Here is a link to a live interview I conducted with Simon Leung, Sreshta Rit Premnath, and Warren Niesluchowski at CUE Art Foundation in Chelsea, NYC. The second event of the Project for an Archive of the Future Anterior.

Wednesday, April 06, 2011

ANIMAL COMMUNISM (in Shifter17: Re___Ing)

The new SHIFTER just came out, which includes an essay I wrote on "animal communism" with regards to the cinema of Artavazd Peleshyan. Check it out (in PDF and hardcopy) and support a great publication! Thanks to Rit Premnath for his editorial skills and to the editors of Rethinking Marxism where the essay will also appear in a forthcoming issue.

"Something often noted about Peleshian (in the little criticism I have found about the filmmaker) is his use of telephoto lenses—a lens often used for surveillance, and to obtain close-ups from a distance. Film scholars remark that this peculiar use of the camera was to produce candid, documentary/ethnography-style footage. My own take on Peleshian’s use of a telephoto lens is that it has something to do with the filmmaker’s ontology, an ontology that strives to create both a form of closeness and a form of distance through apparent closeness. To use the telephoto lens the way that Peleshian does is no doubt to have at a distance. But it is also to lose at this distance, inasmuch as it is to allow the view to be obstructed in often random ways, thus to break the illusion of proximity. As such presence and absence, concealment and disclosure intertwine—a spiritual modulation."


Here is a little review I wrote about Yvonne Rainer's performances at the Baryshnikov Art Center last month. Hopefully a sketch for a more extensive offering about Rainer's work (I had too much to say, and too small a word count).

"During much of the piece the dancers flock, proceeding around the dance studio in a rectangular formation, walking with their hands out as though about to receive a manicure. Periodically a dancer will call out a command—“toast” or “freak-out”—and the pack will respond in unison. Other times a dancer will break off from the group, soloing or reciting a text. As in Spiraling Down, Assisted Living: Good Sports 2 is structured through a series of passages by disparate writers and thinkers, including Lydia Davis, William James, and Rosalyn Deutsch. Many of these passages, which indicate the breadth of Rainer’s reading, are of a political nature, especially the recitation that closes the performance, which imagines political despair as a pair of eyes adjusting to the dark. They play off of the choreography itself, creating various frictions."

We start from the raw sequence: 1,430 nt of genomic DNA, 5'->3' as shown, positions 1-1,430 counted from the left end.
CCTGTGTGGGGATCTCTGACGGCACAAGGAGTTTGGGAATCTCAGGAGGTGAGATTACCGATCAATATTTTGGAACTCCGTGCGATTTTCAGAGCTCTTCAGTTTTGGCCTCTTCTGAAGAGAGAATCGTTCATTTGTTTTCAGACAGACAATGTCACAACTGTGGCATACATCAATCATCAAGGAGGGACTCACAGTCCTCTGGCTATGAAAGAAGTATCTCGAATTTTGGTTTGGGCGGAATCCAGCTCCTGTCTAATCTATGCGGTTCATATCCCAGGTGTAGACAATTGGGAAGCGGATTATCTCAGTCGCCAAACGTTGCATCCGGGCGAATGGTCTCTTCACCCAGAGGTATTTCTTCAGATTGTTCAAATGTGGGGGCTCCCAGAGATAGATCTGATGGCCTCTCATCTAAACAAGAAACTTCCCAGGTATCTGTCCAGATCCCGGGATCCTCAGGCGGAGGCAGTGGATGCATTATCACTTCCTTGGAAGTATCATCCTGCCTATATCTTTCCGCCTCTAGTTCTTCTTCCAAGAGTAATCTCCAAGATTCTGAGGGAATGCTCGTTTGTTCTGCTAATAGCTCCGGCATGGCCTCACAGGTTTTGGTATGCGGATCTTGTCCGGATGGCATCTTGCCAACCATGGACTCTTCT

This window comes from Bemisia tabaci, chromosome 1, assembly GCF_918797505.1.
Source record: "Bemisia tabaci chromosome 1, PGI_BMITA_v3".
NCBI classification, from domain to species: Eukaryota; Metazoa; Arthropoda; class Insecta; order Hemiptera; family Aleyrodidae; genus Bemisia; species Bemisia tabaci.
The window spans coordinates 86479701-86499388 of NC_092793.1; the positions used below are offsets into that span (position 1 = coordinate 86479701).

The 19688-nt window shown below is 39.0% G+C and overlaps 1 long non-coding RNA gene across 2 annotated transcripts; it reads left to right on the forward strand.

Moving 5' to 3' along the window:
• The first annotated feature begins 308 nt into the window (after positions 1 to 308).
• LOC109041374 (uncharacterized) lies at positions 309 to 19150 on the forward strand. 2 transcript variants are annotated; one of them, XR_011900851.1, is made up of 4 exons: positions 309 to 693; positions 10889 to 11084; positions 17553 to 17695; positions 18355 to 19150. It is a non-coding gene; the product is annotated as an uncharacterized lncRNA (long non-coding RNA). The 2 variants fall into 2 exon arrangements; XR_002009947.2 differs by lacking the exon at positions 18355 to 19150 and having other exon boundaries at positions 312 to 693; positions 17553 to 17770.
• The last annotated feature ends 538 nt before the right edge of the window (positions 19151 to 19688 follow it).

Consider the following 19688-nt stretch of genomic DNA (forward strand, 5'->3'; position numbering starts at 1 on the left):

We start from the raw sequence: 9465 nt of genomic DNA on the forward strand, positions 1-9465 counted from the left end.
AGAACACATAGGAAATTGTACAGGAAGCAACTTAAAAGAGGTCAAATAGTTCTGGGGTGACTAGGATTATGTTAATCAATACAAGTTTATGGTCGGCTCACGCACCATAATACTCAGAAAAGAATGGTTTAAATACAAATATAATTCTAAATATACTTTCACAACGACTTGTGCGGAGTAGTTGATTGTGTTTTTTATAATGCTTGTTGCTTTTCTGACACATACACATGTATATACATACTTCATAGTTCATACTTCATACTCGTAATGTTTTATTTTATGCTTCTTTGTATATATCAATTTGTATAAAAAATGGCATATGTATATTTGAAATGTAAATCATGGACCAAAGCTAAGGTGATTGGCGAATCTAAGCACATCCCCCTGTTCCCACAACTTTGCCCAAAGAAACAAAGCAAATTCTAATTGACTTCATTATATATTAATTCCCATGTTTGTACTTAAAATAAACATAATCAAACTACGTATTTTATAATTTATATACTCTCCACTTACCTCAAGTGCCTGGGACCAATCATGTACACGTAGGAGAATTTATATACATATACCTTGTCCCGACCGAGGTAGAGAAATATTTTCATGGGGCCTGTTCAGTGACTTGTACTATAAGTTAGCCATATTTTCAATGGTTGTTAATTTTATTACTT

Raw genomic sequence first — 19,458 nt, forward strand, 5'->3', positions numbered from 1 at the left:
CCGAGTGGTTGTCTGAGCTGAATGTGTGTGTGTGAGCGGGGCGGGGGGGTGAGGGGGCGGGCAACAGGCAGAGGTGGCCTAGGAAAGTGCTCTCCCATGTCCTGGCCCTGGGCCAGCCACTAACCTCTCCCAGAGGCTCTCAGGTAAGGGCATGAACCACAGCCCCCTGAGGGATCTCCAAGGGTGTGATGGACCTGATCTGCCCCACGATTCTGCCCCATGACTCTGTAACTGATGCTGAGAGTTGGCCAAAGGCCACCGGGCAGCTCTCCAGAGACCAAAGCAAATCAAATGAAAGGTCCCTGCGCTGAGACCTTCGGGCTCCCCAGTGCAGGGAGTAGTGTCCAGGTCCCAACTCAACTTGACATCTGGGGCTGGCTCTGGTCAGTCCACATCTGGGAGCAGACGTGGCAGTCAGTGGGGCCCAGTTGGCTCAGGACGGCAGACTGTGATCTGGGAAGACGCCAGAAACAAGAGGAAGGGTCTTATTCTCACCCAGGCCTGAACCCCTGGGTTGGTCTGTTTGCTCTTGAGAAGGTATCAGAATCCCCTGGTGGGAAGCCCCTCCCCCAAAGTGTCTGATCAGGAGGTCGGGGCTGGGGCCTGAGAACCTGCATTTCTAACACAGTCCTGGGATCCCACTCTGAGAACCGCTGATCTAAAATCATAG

Others Letters :: Amber DiPietra & Denise Leto

A selection from Amber DiPietra's and Denise Leto's forthcoming epistolary poem, Waveform, is now up at Others Letters.

"We began with conversations about how to hold ourselves in space, as both Denise and I experience considerable trouble getting out of bed in the morning due to our separate forms of chronic illness. We also exchanged images and made collages as part of this collaboration. This collage contains: the waveform (captured with sound editing software) of Denise and I laughing hysterically after a long night of editing, Denise’s MRI, photos of a warm pool where I swim, swimmer torso photo, and a brochure I received prior to glaucoma surgery."
--Amber DiPietra, on Waveform

Monday, April 04, 2011

Permanence (at Immigration Movement International)

When I see the Land-Art pieces which could remain like permanent exhibitions, or at least temporal exhibitions for some decades – in the appropriate conditions to be experienced inside or outside the institution –, or when I see that institutions have achieved a system to work and collect non-object works, I ask myself: Why are there no institutions doing the same thing today with art of social implications? Why is there no long term commitment by the institutions when they want to have social insertion pieces in their exhibitions and collections? Why is social art collected in the format of a traditional art medium alien to the demands of social art experience? Why do people want to have a conclusion before their eyes when public art works are not seen but understood, experienced, discussed…?
--Tania Bruguera, Paris, before the project starts

Saturday, April 02, 2011

from All I Want is to be in a Band, Man (X)

All I wanted is to be in a band, man, I guess
That makes me an expressionist, I guess that makes
Me an anti-specialist, to want to trade instruments
With you non-instrumentally, mid-show
Like a K Records band or maybe Factory
Because they didn’t know how to play them yet
We are off into some other way of being played
Some other commons in your hands and breath
Into the incalculable music plays irreducible
To number, how many we would number, what new
Powers playing our way out of power—if one
Were only in a band, I could talk to you, and idleness
Could interrupt us, and riffs. Being in a band
Would be the only mode of work—goddamn plentiful.